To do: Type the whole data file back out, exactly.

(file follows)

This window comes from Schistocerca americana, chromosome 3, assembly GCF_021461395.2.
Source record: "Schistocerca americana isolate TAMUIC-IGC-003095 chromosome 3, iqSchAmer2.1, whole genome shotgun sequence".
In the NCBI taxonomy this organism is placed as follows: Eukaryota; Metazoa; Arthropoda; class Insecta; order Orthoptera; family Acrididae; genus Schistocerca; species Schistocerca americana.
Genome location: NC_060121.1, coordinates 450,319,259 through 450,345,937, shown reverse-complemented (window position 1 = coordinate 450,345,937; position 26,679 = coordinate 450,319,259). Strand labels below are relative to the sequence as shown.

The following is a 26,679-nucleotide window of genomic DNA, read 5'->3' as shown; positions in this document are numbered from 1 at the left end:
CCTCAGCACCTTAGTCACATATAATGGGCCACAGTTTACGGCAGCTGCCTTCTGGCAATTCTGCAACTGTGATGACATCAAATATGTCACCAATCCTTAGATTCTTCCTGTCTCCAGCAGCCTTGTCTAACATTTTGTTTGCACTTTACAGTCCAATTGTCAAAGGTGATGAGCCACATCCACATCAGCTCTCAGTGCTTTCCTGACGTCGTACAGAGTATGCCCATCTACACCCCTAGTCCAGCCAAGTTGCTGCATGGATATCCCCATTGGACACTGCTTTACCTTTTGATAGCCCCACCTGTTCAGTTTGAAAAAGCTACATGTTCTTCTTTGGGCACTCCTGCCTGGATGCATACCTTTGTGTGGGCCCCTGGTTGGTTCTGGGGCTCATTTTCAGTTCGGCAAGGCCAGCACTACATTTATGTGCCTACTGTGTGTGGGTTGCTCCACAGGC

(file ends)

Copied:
This window comes from Schistocerca americana, chromosome 3, assembly GCF_021461395.2.
Source record: "Schistocerca americana isolate TAMUIC-IGC-003095 chromosome 3, iqSchAmer2.1, whole genome shotgun sequence".
In the NCBI taxonomy this organism is placed as follows: Eukaryota; Metazoa; Arthropoda; class Insecta; order Orthoptera; family Acrididae; genus Schistocerca; species Schistocerca americana.
Genome location: NC_060121.1, coordinates 450,319,259 through 450,345,937, shown reverse-complemented (window position 1 = coordinate 450,345,937; position 26,679 = coordinate 450,319,259). Strand labels below are relative to the sequence as shown.

The following is a 26,679-nucleotide window of genomic DNA, read 5'->3' as shown; positions in this document are numbered from 1 at the left end:
CCTCAGCACCTTAGTCACATATAATGGGCCACAGTTTACGGCAGCTGCCTTCTGGCAATTCTGCAACTGTGATGACATCAAATATGTCACCAATCCTTAGATTCTTCCTGTCTCCAGCAGCCTTGTCTAACATTTTGTTTGCACTTTACAGTCCAATTGTCAAAGGTGATGAGCCACATCCACATCAGCTCTCAGTGCTTTCCTGACGTCGTACAGAGTATGCCCATCTACACCCCTAGTCCAGCCAAGTTGCTGCATGGATATCCCCATTGGACACTGCTTTACCTTTTGATAGCCCCACCTGTTCAGTTTGAAAAAGCTACATGTTCTTCTTTGGGCACTCCTGCCTGGATGCATACCTTTGTGTGGGCCCCTGGTTGGTTCTGGGGCTCATTTTCAGTTCGGCAAGGCCAGCACTACATTTATGTGCCTACTGTGTGTGGGTTGCTCCACAGGC